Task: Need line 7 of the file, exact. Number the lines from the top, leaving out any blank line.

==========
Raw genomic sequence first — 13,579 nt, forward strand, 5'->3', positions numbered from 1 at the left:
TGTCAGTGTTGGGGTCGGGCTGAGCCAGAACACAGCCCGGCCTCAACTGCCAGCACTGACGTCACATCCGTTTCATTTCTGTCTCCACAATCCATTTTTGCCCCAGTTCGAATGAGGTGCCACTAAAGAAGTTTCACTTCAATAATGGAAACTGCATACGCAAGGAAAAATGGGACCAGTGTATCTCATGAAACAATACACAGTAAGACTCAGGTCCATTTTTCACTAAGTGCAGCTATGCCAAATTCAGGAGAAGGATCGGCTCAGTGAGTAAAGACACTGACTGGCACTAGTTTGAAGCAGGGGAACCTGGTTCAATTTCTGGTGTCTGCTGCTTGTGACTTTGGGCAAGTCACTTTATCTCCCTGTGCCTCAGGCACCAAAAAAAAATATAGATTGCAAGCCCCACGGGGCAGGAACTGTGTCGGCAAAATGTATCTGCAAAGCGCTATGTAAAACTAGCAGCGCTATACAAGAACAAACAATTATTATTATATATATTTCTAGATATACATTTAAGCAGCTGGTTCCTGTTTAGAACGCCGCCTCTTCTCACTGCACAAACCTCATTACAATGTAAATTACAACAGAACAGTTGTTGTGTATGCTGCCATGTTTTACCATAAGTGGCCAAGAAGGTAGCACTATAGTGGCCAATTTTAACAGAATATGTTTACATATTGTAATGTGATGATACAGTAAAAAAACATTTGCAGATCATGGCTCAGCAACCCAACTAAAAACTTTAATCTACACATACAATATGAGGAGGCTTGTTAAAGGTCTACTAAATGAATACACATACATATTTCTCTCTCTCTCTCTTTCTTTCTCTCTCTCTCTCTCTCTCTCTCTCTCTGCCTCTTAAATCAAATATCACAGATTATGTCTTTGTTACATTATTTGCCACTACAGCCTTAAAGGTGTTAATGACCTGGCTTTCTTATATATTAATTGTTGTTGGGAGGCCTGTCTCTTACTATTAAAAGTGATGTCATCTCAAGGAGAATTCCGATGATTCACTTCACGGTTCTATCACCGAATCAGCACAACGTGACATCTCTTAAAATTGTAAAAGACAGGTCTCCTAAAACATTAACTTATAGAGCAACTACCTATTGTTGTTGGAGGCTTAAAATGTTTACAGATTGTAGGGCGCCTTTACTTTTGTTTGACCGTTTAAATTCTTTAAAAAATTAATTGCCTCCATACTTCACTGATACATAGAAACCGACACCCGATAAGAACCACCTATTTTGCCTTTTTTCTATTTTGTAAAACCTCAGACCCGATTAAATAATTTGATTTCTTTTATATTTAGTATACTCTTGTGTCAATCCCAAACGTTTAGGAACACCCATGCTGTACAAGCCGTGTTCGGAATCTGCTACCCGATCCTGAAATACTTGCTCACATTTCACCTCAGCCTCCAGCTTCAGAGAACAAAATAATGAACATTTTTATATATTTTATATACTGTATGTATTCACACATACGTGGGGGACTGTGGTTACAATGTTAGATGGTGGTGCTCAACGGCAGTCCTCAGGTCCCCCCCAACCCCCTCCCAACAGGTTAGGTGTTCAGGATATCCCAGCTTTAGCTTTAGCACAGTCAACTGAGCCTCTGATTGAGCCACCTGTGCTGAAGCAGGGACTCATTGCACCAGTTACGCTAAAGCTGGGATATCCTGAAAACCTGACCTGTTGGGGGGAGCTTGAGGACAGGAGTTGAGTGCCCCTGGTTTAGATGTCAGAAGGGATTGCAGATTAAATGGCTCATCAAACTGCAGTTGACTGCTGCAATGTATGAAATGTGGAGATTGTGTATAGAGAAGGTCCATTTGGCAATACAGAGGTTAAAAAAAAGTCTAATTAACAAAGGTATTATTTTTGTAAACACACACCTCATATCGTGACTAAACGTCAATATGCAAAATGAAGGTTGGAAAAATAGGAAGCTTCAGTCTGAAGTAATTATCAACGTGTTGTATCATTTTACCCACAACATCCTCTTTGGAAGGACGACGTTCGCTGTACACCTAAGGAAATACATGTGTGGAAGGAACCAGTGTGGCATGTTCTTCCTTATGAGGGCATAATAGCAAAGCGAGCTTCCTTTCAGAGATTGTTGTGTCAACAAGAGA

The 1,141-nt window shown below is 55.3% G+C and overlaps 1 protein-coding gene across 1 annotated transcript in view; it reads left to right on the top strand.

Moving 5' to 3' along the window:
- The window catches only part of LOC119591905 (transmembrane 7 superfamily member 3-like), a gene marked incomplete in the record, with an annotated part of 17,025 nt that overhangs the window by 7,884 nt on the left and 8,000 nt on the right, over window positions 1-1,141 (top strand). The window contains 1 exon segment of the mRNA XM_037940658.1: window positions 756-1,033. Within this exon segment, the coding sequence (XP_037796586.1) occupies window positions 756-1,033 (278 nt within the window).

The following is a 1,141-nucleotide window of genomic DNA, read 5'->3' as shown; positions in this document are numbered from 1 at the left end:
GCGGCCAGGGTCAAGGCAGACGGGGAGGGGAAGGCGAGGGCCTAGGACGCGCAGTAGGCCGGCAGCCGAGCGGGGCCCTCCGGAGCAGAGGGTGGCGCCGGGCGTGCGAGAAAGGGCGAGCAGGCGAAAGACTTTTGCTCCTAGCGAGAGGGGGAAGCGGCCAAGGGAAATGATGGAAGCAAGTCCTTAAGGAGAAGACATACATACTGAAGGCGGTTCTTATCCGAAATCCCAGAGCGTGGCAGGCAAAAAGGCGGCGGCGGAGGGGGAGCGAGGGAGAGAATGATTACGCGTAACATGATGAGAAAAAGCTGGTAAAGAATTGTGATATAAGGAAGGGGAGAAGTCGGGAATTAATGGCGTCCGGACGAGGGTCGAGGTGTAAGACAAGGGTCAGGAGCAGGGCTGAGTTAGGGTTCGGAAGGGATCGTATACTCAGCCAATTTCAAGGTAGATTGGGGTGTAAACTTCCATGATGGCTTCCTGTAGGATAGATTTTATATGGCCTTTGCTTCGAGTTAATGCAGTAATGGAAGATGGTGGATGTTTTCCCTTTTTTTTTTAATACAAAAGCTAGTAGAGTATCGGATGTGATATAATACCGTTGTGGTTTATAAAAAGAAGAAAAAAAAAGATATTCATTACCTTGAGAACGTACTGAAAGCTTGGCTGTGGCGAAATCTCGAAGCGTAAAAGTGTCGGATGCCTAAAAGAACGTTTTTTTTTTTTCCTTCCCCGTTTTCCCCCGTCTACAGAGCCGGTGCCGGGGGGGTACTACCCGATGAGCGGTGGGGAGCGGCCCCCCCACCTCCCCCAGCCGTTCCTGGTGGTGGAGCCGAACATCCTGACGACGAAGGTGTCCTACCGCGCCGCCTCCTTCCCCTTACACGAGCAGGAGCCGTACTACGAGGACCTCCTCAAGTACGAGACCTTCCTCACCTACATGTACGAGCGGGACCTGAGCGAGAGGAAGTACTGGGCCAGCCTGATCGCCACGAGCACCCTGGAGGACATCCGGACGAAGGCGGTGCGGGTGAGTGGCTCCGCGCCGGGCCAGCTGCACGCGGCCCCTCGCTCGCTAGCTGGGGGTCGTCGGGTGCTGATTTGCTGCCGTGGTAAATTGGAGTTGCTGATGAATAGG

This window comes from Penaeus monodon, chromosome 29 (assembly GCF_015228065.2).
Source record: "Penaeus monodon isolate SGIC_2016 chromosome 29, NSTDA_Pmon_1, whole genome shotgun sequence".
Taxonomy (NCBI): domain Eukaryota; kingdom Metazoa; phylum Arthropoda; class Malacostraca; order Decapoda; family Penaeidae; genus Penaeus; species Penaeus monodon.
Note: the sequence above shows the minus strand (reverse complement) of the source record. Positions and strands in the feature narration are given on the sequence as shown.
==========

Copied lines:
GCGGCCAGGGTCAAGGCAGACGGGGAGGGGAAGGCGAGGGCCTAGGACGCGCAGTAGGCCGGCAGCCGAGCGGGGCCCTCCGGAGCAGAGGGTGGCGCCGGGCGTGCGAGAAAGGGCGAGCAGGCGAAAGACTTTTGCTCCTAGCGAGAGGGGGAAGCGGCCAAGGGAAATGATGGAAGCAAGTCCTTAAGGAGAAGACATACATACTGAAGGCGGTTCTTATCCGAAATCCCAGAGCGTGGCAGGCAAAAAGGCGGCGGCGGAGGGGGAGCGAGGGAGAGAATGATTACGCGTAACATGATGAGAAAAAGCTGGTAAAGAATTGTGATATAAGGAAGGGGAGAAGTCGGGAATTAATGGCGTCCGGACGAGGGTCGAGGTGTAAGACAAGGGTCAGGAGCAGGGCTGAGTTAGGGTTCGGAAGGGATCGTATACTCAGCCAATTTCAAGGTAGATTGGGGTGTAAACTTCCATGATGGCTTCCTGTAGGATAGATTTTATATGGCCTTTGCTTCGAGTTAATGCAGTAATGGAAGATGGTGGATGTTTTCCCTTTTTTTTTTAATACAAAAGCTAGTAGAGTATCGGATGTGATATAATACCGTTGTGGTTTATAAAAAGAAGAAAAAAAAAGATATTCATTACCTTGAGAACGTACTGAAAGCTTGGCTGTGGCGAAATCTCGAAGCGTAAAAGTGTCGGATGCCTAAAAGAACGTTTTTTTTTTTTCCTTCCCCGTTTTCCCCCGTCTACAGAGCCGGTGCCGGGGGGGTACTACCCGATGAGCGGTGGGGAGCGGCCCCCCCACCTCCCCCAGCCGTTCCTGGTGGTGGAGCCGAACATCCTGACGACGAAGGTGTCCTACCGCGCCGCCTCCTTCCCCTTACACGAGCAGGAGCCGTACTACGAGGACCTCCTCAAGTACGAGACCTTCCTCACCTACATGTACGAGCGGGACCTGAGCGAGAGGAAGTACTGGGCCAGCCTGATCGCCACGAGCACCCTGGAGGACATCCGGACGAAGGCGGTGCGGGTGAGTGGCTCCGCGCCGGGCCAGCTGCACGCGGCCCCTCGCTCGCTAGCTGGGGGTCGTCGGGTGCTGATTTGCTGCCGTGGTAAATTGGAGTTGCTGATGAATAGG